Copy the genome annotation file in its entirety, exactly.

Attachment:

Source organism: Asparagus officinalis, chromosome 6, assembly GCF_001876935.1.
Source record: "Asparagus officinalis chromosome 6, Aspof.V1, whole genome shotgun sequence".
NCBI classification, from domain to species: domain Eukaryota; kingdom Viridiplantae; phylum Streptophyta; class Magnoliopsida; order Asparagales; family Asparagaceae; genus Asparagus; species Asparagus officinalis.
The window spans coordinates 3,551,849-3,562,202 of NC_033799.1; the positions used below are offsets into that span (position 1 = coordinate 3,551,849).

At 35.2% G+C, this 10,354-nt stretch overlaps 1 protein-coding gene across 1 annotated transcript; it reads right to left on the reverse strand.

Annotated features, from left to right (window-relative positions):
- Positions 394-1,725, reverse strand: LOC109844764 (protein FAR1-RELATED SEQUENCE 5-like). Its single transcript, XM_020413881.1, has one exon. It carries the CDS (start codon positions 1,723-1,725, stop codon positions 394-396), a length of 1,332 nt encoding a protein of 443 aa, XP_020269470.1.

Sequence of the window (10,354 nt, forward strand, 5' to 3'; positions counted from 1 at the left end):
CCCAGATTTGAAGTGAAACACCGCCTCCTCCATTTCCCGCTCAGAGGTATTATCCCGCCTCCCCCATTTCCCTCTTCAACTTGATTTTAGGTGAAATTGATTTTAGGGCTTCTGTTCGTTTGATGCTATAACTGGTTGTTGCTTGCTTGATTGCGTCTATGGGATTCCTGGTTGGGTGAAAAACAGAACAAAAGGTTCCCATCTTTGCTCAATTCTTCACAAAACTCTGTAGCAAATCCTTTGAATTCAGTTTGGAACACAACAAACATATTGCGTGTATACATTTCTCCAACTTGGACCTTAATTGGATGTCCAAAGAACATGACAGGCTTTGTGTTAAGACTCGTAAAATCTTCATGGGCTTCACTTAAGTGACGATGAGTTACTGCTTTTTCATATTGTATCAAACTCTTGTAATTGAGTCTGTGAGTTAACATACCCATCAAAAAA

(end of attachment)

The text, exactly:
Source organism: Asparagus officinalis, chromosome 6, assembly GCF_001876935.1.
Source record: "Asparagus officinalis chromosome 6, Aspof.V1, whole genome shotgun sequence".
NCBI classification, from domain to species: domain Eukaryota; kingdom Viridiplantae; phylum Streptophyta; class Magnoliopsida; order Asparagales; family Asparagaceae; genus Asparagus; species Asparagus officinalis.
The window spans coordinates 3,551,849-3,562,202 of NC_033799.1; the positions used below are offsets into that span (position 1 = coordinate 3,551,849).

At 35.2% G+C, this 10,354-nt stretch overlaps 1 protein-coding gene across 1 annotated transcript; it reads right to left on the reverse strand.

Annotated features, from left to right (window-relative positions):
- Positions 394-1,725, reverse strand: LOC109844764 (protein FAR1-RELATED SEQUENCE 5-like). Its single transcript, XM_020413881.1, has one exon. It carries the CDS (start codon positions 1,723-1,725, stop codon positions 394-396), a length of 1,332 nt encoding a protein of 443 aa, XP_020269470.1.

Sequence of the window (10,354 nt, forward strand, 5' to 3'; positions counted from 1 at the left end):
CCCAGATTTGAAGTGAAACACCGCCTCCTCCATTTCCCGCTCAGAGGTATTATCCCGCCTCCCCCATTTCCCTCTTCAACTTGATTTTAGGTGAAATTGATTTTAGGGCTTCTGTTCGTTTGATGCTATAACTGGTTGTTGCTTGCTTGATTGCGTCTATGGGATTCCTGGTTGGGTGAAAAACAGAACAAAAGGTTCCCATCTTTGCTCAATTCTTCACAAAACTCTGTAGCAAATCCTTTGAATTCAGTTTGGAACACAACAAACATATTGCGTGTATACATTTCTCCAACTTGGACCTTAATTGGATGTCCAAAGAACATGACAGGCTTTGTGTTAAGACTCGTAAAATCTTCATGGGCTTCACTTAAGTGACGATGAGTTACTGCTTTTTCATATTGTATCAAACTCTTGTAATTGAGTCTGTGAGTTAACATACCCATCAAAAAA